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Microsc Res Tech. 2003 Mar 1;60(4):390-401.

Modification of uterine vasculature during pregnancy in macaques.

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Department of Cell Biology and Human Anatomy, School of Medicine, University of California, Davis, California 95616-8643, USA.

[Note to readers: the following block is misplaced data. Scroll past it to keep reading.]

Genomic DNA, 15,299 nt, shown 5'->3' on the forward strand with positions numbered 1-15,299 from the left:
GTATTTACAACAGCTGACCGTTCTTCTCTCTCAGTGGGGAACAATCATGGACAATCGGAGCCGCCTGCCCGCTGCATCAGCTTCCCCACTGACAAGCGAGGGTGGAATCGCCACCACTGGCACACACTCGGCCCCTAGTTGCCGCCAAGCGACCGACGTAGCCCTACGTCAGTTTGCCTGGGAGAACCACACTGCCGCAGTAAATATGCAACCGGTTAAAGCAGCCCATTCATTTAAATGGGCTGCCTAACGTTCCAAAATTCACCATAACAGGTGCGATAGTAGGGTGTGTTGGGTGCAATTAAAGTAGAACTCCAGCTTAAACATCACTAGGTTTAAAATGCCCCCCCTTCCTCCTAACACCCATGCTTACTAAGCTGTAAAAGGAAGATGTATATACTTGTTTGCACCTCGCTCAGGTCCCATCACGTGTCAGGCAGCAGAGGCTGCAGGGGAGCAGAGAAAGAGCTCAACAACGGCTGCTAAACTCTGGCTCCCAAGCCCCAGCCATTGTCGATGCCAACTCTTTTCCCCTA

Embryonic development in macaques includes extensive modification of the uterine vasculature by fetal trophoblast cells. Soon after the onset of blastocyst attachment to the endometrium, syncytial trophoblast cells intrude between endometrial epithelial cells, resulting in focal epithelium loss. Trophoblast cells continue to move into the endometrial stroma and encounter superficial uterine capillaries. These capillaries are penetrated by trophoblast, which permits maternal blood to leave the maternal circulation and enter lacunae formed within the mass of trophoblast cells. Cytotrophoblast cells enter the uterine vessels and attach to the endothelium via cell adhesion molecules prior to migration into confluent spiral arterioles, against the flow of blood. As intra-arterial cytotrophoblast cells migrate, they displace adjacent endothelium, produce matrix metalloproteinases, traverse the tunica intima, and reside in the tunica media as intramural trophoblast. Intramural trophoblast cells disrupt the tunica media and become surrounded by an extensive extracellular matrix. In areas proximal to the placenta, the entire circumferences of spiral arteries are modified in this way. In the same arteries, distal to the placenta and farther "upstream," trophoblast-mediated changes to the arterial wall are less extensive. Uterine veins are modified by trophoblast only in the area immediately next to the trophoblast shell, with no trophoblast migration. The functional consequence of this trophoblast activity may be to ensure an adequate flow of maternal blood to the placenta, thus enhancing the survival of the fetus.

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